Oxford University Press's
Academic Insights for the Thinking World

Hal Gladfelder on The Beggar’s Opera and Polly

The Beggar’s Opera, written in 1728 by John Gay, is the story of Peachum, a fence and thief-catcher, and his family. His daughter, Polly, has married the highwayman Macheath, and the diapproving Peachum sets out to try and kill Macheath and regain his use of Polly for his dubious business. With this work, Gay invented a new form, the ballad opera, and the daring mixture of caustic political satire, well-loved popular tunes, and a story of crime and betrayal set in the urban underworld of prostitutes and thieves was an overnight sensation.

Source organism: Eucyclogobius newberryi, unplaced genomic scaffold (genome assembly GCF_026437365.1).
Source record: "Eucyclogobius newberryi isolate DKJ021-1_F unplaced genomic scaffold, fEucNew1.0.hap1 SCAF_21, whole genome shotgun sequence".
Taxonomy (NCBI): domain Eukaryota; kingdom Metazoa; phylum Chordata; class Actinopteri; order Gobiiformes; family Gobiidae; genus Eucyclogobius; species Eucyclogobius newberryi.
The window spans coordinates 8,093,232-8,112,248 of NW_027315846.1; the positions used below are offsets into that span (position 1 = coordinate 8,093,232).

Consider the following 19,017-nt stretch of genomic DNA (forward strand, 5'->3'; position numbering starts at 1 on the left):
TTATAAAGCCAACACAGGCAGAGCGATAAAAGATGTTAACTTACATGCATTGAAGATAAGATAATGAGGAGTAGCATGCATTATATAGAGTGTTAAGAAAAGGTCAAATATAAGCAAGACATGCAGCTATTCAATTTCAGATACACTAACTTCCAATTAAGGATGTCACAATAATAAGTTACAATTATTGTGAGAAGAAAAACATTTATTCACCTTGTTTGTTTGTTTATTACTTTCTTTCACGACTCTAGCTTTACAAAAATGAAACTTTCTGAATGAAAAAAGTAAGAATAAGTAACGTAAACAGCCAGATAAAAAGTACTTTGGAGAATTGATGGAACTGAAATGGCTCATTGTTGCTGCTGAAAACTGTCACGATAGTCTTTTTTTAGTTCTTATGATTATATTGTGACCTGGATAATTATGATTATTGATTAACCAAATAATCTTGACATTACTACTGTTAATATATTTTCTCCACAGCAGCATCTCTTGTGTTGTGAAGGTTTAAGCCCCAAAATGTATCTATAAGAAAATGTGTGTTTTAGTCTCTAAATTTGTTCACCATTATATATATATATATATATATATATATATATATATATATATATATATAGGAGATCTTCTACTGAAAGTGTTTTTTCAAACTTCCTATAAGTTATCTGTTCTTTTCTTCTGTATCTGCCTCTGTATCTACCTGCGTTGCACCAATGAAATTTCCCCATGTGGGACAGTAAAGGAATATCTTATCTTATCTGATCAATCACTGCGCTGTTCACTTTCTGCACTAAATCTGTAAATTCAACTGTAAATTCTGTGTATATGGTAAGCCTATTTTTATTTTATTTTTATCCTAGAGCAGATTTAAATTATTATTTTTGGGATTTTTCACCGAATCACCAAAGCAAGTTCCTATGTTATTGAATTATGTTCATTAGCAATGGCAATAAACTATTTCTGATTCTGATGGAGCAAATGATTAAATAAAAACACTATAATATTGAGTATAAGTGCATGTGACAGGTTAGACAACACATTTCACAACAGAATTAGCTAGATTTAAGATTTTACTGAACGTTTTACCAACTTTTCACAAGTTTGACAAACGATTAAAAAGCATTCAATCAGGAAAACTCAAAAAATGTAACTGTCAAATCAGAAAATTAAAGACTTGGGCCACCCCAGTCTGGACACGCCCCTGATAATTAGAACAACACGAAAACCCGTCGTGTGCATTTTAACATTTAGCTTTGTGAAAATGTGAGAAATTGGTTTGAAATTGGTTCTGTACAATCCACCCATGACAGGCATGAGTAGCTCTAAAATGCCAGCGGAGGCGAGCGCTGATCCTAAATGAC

A scene from The Beggar’s Opera painted by William Hogarth (public domain)
In this podcast, Hal Gladfelder discusses Gay’s career, the plot of The Beggar’s Opera and the sequel Polly, the reaction of Robert Walpole to his being satirized in the play, and the work’s enduring success.

Image credit: A scene from The Beggar’s Opera, by William Hogarth [public domain], via Wikimedia Commons.

Recent Comments

There are currently no comments.

Leave a Comment

Your email address will not be published. Required fields are marked *